‘The live, laugh, love of wine’: is rosé the new chardonnay?

Pale imitation: rosé has exploded in popularity recently – but some experts aren’t thrilled by the rise in ‘insipid’ versions  (Getty)
Pale imitation: rosé has exploded in popularity recently – but some experts aren’t thrilled by the rise in ‘insipid’ versions (Getty)

Rosé season is on the approach. Bottles of the pink stuff will once more be a fixture in pub gardens everywhere. They’ll be decanted into paper cups for park picnics, bought in bulk for hen parties and Instagrammed from poolside sun loungers (probably captioned with some variant of the phrase “rosé all day”). But over in the south of France, the drink’s spiritual home, trouble is brewing behind the scenes.

You could call it the war of the rosés. Purists are claiming that their upstart rivals are diluting the drink’s reputation by jumping on the lucrative trend for pale rosé (think Whispering Angel and its many, many imitators). The old guard reckons these lighter-hued drinks are insipid and underwhelming in both looks and taste, and believe they are giving rosé a bad name. These lighter, blush-coloured versions are also now so ubiquitous that they’re seen as a bit, well, basic (and I say that as a rosé devotee myself). Thanks to the array of rosé-inflected slogans you can find on T-shirts, phone cases, tote bags or even special sparkly drinking flutes, it’s practically the “live laugh love” of wine.

The traditionalists have banded together to form L’Association Internationale des Rosés de Terroirs, a group dedicated to promote “the aristocracy of rosé”, wines they believe have a more interesting, nuanced range of flavours. Éric de Saint Victor, owner of Provence’s Château de Pibarnon, cautioned drinkers to “be careful” as “rosé is not what they would have you believe. The rosé that most people drink is like an [ordinary] sparkling wine that the winemaker pretends is a champagne.” The sticklers have even come up with a name for the object of their disdain – “swimming pool rosé”. Of course, this would actually be quite a decent brand name for precisely the sort of millennial-friendly bev they’re railing against. You can almost picture it written in sans-serif font on the bottle.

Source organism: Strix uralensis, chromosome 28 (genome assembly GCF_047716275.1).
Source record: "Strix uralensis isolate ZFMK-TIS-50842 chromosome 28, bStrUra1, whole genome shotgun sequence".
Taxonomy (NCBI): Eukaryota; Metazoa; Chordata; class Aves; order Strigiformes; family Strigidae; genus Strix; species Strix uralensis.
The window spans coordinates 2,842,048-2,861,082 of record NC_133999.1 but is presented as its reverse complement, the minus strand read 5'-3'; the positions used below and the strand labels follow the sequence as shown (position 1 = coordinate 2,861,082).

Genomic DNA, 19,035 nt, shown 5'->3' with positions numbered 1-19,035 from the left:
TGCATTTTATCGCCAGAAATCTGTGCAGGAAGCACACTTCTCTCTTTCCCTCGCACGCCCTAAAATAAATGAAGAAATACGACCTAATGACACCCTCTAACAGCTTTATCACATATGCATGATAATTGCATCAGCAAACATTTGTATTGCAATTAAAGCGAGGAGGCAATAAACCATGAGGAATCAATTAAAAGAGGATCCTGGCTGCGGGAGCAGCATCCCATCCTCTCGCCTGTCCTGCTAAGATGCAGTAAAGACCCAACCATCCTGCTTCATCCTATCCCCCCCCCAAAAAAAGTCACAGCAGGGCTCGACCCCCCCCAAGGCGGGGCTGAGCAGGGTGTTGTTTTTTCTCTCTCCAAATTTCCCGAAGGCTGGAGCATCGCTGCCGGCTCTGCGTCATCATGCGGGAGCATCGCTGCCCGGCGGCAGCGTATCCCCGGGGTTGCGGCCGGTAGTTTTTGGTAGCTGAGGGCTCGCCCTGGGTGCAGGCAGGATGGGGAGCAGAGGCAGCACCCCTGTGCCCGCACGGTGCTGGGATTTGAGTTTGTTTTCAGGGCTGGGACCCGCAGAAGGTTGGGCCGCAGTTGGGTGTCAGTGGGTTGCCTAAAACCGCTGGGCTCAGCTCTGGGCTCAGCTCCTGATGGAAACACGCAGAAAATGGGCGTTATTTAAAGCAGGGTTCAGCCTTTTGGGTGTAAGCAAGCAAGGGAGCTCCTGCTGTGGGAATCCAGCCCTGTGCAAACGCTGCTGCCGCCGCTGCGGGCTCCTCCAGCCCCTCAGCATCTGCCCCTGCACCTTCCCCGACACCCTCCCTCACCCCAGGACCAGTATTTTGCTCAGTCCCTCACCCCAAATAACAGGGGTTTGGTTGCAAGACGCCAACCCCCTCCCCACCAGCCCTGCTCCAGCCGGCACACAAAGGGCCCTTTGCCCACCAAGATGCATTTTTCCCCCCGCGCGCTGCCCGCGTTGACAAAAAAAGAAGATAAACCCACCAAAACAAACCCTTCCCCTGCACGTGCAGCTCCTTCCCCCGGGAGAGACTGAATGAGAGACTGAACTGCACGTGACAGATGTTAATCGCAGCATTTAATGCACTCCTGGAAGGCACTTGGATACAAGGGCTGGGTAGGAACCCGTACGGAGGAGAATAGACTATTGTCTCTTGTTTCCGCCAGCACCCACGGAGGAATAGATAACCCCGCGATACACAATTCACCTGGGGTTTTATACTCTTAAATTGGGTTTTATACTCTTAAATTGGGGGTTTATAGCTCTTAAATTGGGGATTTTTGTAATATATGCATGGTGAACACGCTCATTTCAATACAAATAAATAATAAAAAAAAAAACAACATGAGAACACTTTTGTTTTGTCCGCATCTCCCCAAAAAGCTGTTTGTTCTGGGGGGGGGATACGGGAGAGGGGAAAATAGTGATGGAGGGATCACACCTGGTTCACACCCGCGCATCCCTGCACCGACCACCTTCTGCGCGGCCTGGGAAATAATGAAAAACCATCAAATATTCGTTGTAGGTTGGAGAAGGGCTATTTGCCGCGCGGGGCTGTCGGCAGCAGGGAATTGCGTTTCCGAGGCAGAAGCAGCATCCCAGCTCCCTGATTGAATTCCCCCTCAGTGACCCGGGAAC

How did this crowd-pleasing tipple become so divisive? It seems like some winemakers believe rosé has become too successful for its own good – which is pretty ironic, given that it took a fair while for rosé to acquire its reputation as the unofficial drink of lazy summer afternoons. Many winemakers once considered it inferior, a way to use up sub-standard grapes that weren’t good enough to go into a red. Rewind back to the Eighties, and your rosé options were limited to super-sweet Mateus, with its vibrant pink hue and curved bottle, and a handful of sickly white (but actually pink!) zinfandels that tasted a bit like alcoholic Ribena. It wasn’t seen as something that “serious” wine drinkers would deign to sip on.

But in the Noughties, the pink tide started to turn. Pale, Provençal dry rosé provided an alternative to those heavier, sweeter wines. Leading the charge was Whispering Angel, made at Provence’s Château d’Esclans; the chateau’s owner Sacha Lichine turned out to be a marketing wizard, ensuring that his wine ended up on the menu at celeb-friendly haunts on both sides of the Atlantic, like the Chateau Marmont and Soho House. Of course, the fact that drinking pale pink wine could be sold as something classically French, and therefore synonymous with sophistication, certainly helped its success. See also: the “French girl chic” industrial complex, which I’m convinced was invented to lure gullible shoppers into buying boring stripy tops under the delusion that they’re “Breton”.